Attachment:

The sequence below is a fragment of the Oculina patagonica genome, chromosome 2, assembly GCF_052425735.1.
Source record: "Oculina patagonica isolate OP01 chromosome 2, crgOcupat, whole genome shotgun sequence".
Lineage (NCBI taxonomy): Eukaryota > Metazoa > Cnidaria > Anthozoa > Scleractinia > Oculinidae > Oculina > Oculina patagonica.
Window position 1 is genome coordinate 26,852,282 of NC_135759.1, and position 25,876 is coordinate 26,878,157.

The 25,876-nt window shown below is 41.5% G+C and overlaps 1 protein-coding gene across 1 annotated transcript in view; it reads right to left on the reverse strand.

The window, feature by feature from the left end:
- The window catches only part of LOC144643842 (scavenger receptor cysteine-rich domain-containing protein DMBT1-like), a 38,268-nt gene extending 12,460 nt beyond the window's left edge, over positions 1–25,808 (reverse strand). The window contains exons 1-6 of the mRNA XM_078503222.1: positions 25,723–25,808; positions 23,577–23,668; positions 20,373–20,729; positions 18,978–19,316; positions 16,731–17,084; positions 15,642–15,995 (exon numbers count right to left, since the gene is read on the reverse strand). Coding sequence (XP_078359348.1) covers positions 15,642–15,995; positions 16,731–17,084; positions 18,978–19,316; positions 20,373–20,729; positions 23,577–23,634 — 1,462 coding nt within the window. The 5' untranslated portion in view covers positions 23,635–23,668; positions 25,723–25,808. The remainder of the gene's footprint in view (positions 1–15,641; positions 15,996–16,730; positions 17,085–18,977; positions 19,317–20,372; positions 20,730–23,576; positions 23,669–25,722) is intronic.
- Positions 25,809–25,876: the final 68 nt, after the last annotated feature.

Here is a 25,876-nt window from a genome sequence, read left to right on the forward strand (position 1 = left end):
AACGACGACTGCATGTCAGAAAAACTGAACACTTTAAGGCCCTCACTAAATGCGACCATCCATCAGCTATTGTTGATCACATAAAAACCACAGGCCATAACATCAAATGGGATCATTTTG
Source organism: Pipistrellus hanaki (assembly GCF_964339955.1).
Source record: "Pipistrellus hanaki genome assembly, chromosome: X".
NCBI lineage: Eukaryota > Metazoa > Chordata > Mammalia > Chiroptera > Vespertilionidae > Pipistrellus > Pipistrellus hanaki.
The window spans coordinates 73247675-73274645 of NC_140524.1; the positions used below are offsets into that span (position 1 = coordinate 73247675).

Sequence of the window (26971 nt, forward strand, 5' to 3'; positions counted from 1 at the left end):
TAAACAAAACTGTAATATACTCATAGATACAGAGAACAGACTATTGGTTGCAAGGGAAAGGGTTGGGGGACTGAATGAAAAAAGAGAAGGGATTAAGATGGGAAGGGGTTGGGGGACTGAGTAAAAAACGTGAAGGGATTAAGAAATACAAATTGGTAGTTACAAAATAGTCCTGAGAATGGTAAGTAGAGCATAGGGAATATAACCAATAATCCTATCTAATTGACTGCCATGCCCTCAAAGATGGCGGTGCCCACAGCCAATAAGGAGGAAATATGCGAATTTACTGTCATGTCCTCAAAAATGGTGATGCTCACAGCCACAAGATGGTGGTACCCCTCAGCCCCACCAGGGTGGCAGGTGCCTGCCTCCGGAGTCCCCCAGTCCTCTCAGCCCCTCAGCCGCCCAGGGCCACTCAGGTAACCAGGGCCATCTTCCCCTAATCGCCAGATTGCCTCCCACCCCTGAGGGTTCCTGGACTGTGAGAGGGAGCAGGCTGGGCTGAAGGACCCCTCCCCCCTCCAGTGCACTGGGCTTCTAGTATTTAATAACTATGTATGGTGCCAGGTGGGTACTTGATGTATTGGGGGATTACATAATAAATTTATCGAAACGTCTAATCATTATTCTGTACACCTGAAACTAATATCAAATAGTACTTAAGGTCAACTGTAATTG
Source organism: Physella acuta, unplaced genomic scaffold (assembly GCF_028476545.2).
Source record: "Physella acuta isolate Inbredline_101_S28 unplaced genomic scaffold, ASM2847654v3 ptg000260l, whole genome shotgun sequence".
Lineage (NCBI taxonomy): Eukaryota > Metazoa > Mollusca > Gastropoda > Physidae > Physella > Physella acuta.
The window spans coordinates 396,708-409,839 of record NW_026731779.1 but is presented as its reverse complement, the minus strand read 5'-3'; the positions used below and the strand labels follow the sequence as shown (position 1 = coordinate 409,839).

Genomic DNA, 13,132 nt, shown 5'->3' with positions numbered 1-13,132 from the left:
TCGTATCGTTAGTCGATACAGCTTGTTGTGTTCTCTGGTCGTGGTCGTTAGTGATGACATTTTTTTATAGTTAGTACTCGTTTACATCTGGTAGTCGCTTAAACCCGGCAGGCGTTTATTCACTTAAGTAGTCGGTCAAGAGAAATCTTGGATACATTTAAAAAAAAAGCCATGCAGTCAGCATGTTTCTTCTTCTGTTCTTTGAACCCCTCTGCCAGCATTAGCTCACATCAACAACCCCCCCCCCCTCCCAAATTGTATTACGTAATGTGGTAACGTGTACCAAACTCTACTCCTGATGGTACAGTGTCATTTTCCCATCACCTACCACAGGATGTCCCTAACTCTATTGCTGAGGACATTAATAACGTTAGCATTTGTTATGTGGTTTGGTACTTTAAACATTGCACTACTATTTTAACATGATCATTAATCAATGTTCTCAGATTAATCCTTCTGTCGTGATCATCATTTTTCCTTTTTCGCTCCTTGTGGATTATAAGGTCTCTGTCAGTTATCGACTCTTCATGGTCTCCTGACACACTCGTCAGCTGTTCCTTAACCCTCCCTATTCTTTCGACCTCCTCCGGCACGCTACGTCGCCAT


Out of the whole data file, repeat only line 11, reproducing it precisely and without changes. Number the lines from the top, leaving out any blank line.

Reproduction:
Source organism: Pipistrellus hanaki (assembly GCF_964339955.1).